July 2 kicked off the international free agent signing period, and the Red Sox have been busy in the first few hours. Earlier on Tuesday, they signed third baseman Rafael Devers, and just a few hours later, agreed to a contract with left-handed pitcher Emmanuel DeJesus, according to MLB.com's Jesse Sanchez.
At 6-foot-3, 185 pounds, DeJesus has a loose arm and a big frame with a bit more durability than Doubront had at the same age, but his stuff is still a projection. He throws in the mid-to-high 80s and will flash some feel for a curveball and a changeup, but they're inconsistent right now.
He's just 16 years old, so it will be years before we know if those similarities actually result in anything. However, he comes well-regarded: Baseball America had him as a prospect to watch just outside of their top-30, and MLB.com rated DeJesus as the #24 prospect available for this international signing period.
MLB.com's report states that DeJesus projects to be a "power arm and starter," but also suggest there's a chance he ends up in the bullpen. That kind of hedging makes a lot of sense, considering we're talking about a 16-year-old -- think of the questions surrounding someone as highly regarded as Boston's first-round draft pick from June, Trey Ball, and then consider that DeJesus is two years and change younger than Ball. That "power arm" part seems a little odd, considering they state he doesn't have an overpowering fastball and excels instead at keeping hitters off-balance with an array of secondary offerings. They do expect his fastball to move up to a 40 on the 20-80 scouting scale, though -- it's currently ranked a 20 at the bottom of the scale -- but that still doesn't quite clear things up, since 40 is below-average.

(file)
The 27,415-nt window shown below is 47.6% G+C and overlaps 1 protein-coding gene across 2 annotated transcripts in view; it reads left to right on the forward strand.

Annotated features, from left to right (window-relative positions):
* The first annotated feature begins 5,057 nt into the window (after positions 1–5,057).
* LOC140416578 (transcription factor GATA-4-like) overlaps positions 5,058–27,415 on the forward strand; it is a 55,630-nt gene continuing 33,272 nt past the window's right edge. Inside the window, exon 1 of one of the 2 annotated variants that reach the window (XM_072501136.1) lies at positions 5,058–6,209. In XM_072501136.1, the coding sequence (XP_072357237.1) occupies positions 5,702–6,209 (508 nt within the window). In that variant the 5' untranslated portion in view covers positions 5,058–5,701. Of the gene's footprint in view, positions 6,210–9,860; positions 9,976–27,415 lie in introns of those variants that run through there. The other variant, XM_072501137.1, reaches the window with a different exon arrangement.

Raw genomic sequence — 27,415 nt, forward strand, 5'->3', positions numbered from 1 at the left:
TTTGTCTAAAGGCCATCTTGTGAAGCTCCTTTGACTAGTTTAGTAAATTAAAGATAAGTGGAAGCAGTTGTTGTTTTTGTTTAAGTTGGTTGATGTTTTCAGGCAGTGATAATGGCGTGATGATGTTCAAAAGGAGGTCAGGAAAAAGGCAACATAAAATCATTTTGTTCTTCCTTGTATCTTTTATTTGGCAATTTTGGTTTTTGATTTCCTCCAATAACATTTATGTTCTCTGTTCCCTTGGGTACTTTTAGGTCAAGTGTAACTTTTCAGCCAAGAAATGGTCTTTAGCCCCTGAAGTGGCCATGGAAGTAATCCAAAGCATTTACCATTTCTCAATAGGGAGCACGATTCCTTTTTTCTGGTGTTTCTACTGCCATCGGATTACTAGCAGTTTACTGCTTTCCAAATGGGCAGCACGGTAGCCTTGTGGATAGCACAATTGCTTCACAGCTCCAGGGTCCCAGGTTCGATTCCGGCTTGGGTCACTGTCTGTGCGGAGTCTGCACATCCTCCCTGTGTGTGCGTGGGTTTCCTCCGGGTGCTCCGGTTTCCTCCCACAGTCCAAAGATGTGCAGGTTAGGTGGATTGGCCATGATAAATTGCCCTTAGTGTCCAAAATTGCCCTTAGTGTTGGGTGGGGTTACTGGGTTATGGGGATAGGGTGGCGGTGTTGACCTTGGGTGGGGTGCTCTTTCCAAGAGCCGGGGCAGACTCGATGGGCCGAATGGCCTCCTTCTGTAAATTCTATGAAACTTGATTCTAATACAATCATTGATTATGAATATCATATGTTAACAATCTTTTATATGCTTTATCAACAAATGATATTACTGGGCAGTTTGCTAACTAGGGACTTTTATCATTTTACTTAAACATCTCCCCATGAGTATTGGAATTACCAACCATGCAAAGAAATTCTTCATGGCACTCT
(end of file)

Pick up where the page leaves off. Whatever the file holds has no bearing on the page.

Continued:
Still, velocity could come, and he could figure out better movement on the pitch, which he currently uses on the corners. A lot could happen with a 16-year-old, especially once he's under the wing of professional coaches.
DeJesus cost just $780,000, so, combined with Devers' $1.5 million price tag, the Red Sox still have just under $900,000 to spend on international free agents. That's still plenty of money, if spent in the right places -- Xander Bogaerts signed for $510,000 back in 2009, while the aforementioned Doubront, who is currently a major-league starter, came aboard for just $150,000 well before draft budgets were even a thing.
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